All these steps, crucial in the construction of public data, occur away from the users’ gaze. Production, selection and modification of public data is a process that is invisible to citizens; it is behind the scenes of these administrations that government transparency is produced. Nor do citizens have any opportunity to participate in the governance of how this data is produced and distributed. Yet such a possibility exists for data from statistical agencies whose task is to produce a general knowledge about society. Since 1972, French government statistics are subject to shared governance by a coordinating body, the National Council of Statistics (CNIS), which includes representatives of public institutions, trade unions, employers’ organisations, research institutions and civil society. CNIS has a say on the need for producing and distributing data, and on categorizing the data produced by statistical agencies. There is no similar form of shared governance for public administrations’ data, which remains out of citizens’ control.
Commoners: producing and managing data as commons
In the absence of effective and accountable governance of public data, commoners have seized on public data to preserve their nature as commons. The Open Knowledge Foundation, a global network advocating open content and data, released in 2009 the Open Database License (ODbL) which applies the principle of copyleft to open data – which was previously impossible because the Creative Commons licenses do not apply to databases. The ODbL requires sharing the reused data under the same license, thus preserving its character as a commons.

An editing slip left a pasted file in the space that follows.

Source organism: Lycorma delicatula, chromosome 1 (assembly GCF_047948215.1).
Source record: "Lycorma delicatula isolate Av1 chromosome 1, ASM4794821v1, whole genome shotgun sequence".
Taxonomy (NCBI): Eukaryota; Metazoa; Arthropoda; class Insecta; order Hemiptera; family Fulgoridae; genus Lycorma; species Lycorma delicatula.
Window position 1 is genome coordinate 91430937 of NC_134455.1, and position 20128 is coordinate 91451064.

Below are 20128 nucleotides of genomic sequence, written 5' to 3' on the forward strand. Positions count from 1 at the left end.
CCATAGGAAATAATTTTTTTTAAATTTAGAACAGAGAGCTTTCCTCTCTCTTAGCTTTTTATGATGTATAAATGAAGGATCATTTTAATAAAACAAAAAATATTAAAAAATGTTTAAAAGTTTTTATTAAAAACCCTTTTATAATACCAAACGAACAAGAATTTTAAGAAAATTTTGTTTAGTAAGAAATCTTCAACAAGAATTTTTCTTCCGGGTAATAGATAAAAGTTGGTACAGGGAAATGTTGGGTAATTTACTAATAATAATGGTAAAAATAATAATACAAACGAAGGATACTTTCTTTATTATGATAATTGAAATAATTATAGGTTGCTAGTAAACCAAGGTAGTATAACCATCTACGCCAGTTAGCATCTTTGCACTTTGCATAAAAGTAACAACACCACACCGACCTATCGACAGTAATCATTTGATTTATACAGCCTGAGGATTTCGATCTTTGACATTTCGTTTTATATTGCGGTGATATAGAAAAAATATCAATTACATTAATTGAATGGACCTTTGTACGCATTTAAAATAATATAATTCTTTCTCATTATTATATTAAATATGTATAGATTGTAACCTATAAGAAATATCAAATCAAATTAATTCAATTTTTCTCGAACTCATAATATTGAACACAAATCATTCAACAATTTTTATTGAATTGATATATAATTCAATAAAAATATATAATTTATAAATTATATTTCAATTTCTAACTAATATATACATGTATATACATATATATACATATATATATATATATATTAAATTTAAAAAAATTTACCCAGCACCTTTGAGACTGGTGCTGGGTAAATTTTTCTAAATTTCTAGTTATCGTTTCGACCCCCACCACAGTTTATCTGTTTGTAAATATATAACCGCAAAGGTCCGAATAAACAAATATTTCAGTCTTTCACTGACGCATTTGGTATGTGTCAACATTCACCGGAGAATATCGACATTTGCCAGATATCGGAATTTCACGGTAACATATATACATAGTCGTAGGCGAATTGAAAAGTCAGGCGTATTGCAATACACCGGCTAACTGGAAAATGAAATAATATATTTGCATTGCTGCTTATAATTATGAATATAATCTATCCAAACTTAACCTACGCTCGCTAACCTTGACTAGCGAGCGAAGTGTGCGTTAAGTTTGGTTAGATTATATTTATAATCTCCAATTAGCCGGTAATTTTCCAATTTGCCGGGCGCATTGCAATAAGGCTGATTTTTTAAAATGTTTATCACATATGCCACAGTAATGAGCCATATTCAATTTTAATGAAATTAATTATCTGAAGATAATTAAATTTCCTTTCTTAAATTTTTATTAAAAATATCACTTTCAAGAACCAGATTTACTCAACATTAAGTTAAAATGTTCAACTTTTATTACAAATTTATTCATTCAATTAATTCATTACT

Jurisdictions such as that of Paris have used this license to avoid any “enclosure” of its data, fearing that its exploitation by private interests would not benefit the community in return. Commoners also contributed to the emergence of public data as a commons by republishing their own improved data. In France, regards Citoyens automatically extracts data from the websites of the National Assembly and the Senate and republishes it on its ‘citizen observatory’ of parliamentary activity, nosdeputes.fr and nossenateurs.fr. This data, republished as open data in machine-usable formats, enabled the development of many other tools for monitoring parliamentary activity. Similarly, the OpenCorporates website gathers data from the business registers of 75 jurisdictions around the world, and allows anyone to use this data, even for commercial purposes, as long as the ShareAlike clause, which secures the data as a commons, is respected.
In addition, citizens have also produced databases managed as commons. The best-known one is OpenStreetMap (OSM), a global geographic data base that was founded in 2004 by a British researcher following the refusal of the Ordnance Survey to share its data. OSM relies on the contributions of citizens to publish a “cartographic Wikipedia”. The database now covers most countries in the world and competes with Google Maps. In 2013, OSM celebrated its millionth contributor. In the field of science, TeleBotanica is a network of both professional and amateur botanists who collaboratively create a shared database on the flora and fauna of the world. One could also mention OpenFoodFacts, which allows everyone to scan the nutritional data on food packages, or OpenMeteoData, for the free sharing of meteorological data. All these projects are based on citizen participation with the objective of creating databases under free licenses, which complement public data, and they all enable a shared governance of these critical digital assets.
 Strasser, Bruno J (2011). “The Experimenter’s Museum GenBank, Natural History, and the Moral Economies of Biomedicine,” Isis, vol. 102, no. 1, pp. 60–96.
 Denis, Jerome et Goeta, Samuel. “La fabrique des donnees brutes. Le travail en coulisses de l’open data”, in Penser l’écosystème des données. Les Enjeux Scientifiques et Politiques des données numériques, Nabir C., Plantin, JC. and Monnager Smith (eds), editions FMSH, to be published. Available online: http://halshs.archives-ouvertes.fr